Pediatric Bunions – Kids Get Bunions Too!
It isn’t terribly unusual to think that adults are the only ones who develop bunions. After all, there is a perception that this condition is closely linked to stilettos and pumps – shoes for grown-ups. It’s important to understand that children can develop them, too. When your child needs care for a pediatric bunion, Dallas Podiatry Works is here to help!
The first step in discussing pediatric bunions is to become familiar with the condition. A bunion develops when the great toe (the hallux) drifts outwards in the direction of the little toe. A misalignment occurs at the metatarsophalangeal (MTP) joint, the joint where the toe meets the foot. The phalanges (toe bones) lean outwards and the metatarsal, the bone running lengthwise the foot, leans inward towards the other foot.
The bunion is the enlargement of the joint that protrudes along the inner edge of the foot. In adults, there can actually be an increase in size of the bone. In the case of pediatric bunions, this is purely structural. The pain occurs by irritation of surrounding bone and nerve. This affects a person’s ability to walk and comfortably wear shoes.
In adults, the pain is often exacerbated by wearing fashionable or high-heeled shoes (obviously not the case with pediatric patients). Yet all patients frequently have pain, indicating that shoes alone are not the culprits. Interestingly, female children are more likely to have bunions than males
Conservative Treatment Options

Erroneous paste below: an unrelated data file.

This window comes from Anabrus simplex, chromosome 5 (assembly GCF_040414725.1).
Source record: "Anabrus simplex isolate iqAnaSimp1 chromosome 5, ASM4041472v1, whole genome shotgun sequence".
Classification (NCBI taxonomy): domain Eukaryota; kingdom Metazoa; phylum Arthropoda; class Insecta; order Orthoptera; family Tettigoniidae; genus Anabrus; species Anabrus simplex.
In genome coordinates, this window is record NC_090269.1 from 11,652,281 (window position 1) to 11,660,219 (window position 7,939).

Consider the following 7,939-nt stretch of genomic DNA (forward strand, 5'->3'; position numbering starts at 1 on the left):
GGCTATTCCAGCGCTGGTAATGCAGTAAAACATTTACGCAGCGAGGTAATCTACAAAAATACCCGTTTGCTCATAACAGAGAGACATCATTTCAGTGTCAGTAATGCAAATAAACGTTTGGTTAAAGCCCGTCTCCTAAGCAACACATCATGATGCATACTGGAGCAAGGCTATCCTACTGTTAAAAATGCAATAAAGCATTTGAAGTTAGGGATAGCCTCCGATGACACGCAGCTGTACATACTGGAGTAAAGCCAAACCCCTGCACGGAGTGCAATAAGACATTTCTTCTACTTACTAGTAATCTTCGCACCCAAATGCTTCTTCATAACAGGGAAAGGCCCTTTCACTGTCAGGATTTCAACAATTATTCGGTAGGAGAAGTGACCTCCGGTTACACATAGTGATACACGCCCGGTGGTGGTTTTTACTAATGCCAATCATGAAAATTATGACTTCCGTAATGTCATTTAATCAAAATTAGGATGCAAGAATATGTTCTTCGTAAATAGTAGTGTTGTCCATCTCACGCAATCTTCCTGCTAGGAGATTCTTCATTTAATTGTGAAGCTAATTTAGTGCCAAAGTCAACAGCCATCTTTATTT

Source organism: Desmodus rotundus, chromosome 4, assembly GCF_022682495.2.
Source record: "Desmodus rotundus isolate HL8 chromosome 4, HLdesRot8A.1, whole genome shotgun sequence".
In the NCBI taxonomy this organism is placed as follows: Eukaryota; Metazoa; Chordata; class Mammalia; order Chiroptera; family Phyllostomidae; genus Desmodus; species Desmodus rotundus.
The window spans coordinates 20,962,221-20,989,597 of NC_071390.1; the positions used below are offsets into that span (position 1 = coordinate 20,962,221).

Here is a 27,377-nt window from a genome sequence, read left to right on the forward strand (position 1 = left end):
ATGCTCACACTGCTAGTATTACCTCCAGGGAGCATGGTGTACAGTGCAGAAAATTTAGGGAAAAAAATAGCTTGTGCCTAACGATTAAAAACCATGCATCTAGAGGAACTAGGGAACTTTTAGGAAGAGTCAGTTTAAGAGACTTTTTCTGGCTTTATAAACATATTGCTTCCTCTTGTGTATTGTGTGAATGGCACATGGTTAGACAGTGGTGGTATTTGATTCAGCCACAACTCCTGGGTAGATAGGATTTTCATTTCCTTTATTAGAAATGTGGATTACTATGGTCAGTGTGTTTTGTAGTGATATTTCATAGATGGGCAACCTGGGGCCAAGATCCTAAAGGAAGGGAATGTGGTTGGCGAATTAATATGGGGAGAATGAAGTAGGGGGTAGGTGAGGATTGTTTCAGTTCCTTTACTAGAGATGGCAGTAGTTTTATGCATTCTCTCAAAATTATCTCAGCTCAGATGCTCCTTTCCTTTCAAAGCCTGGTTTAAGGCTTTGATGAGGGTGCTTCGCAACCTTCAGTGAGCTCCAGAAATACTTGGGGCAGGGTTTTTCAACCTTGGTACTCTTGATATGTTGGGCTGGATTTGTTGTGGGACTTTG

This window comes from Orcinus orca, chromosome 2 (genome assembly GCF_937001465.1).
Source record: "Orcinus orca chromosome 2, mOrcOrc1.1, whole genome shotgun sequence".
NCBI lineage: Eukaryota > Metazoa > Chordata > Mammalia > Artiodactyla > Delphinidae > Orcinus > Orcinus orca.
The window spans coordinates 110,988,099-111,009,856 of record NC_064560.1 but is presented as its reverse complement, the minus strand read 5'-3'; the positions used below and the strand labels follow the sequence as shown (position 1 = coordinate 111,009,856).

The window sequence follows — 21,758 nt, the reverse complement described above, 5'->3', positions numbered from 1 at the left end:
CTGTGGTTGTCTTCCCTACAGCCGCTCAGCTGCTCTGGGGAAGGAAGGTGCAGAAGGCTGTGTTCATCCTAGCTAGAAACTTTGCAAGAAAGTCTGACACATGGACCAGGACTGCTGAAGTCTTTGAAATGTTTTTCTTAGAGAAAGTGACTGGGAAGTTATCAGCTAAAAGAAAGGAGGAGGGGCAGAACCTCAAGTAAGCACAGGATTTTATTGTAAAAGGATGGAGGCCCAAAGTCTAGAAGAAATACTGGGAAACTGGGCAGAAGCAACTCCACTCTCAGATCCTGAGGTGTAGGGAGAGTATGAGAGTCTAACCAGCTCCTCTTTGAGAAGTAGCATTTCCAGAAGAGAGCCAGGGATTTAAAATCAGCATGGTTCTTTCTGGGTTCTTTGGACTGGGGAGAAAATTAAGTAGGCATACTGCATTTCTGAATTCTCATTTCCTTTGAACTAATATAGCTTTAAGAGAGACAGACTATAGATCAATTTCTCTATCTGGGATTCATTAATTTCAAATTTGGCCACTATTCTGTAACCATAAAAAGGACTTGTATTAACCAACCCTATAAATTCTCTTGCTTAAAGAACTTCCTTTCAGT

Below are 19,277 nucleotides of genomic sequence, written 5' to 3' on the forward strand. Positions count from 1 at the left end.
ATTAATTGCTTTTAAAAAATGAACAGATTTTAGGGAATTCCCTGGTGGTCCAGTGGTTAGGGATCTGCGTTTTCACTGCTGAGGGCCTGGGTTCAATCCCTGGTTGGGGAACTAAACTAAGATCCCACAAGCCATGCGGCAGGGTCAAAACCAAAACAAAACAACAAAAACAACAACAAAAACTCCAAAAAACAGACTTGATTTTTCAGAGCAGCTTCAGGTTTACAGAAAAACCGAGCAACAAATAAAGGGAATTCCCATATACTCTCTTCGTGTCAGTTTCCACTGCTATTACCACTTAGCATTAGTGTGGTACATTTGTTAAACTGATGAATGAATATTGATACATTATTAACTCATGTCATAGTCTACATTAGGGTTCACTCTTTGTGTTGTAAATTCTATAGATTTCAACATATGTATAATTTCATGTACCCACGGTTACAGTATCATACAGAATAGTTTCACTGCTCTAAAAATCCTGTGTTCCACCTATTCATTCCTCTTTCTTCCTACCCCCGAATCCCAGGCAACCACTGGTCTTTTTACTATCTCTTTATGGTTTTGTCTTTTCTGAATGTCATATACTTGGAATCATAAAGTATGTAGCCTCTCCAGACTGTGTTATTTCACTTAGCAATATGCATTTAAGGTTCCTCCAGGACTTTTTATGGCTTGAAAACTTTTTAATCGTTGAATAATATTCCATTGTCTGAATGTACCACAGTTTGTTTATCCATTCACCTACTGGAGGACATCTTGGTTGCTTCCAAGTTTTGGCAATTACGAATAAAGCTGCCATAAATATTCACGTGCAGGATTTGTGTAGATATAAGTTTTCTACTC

As with adult cases of bunions, the treatment objectives are twofold – address structural problems and manage symptoms. Managing the symptoms can often be achieved with the use of padding, changing activities, and avoiding shoes that are too narrow. With regard to structural treatments, toe spacers, toe splints, orthotics, and supportive shoe gear may be part of the plan. Orthotic devices can be particularly beneficial at bridging the gap between the two objectives.
Pediatric Bunion Surgery
Performing surgery for cases of pediatric bunions is generally reserved as a measure to be used only when other treatments are unsuccessful and the child is in pain. Part of the concern with operating on children at early ages is the fact that their bones are still growing, and accidental damage to a growth plate could disrupt a bone’s ability to grow.
That said, there are instances where surgical procedures offer your child the best opportunity to find pain relief and correct the condition. Typically, we would not want to operate on a girl who is younger than 13-15 or a boy who is 15-17, since this is about when they reach skeletal maturity.
The good news about pediatric bunion surgery is that, when it is necessary, the procedure is often quite successful in realigning the bone and correcting the bone structure.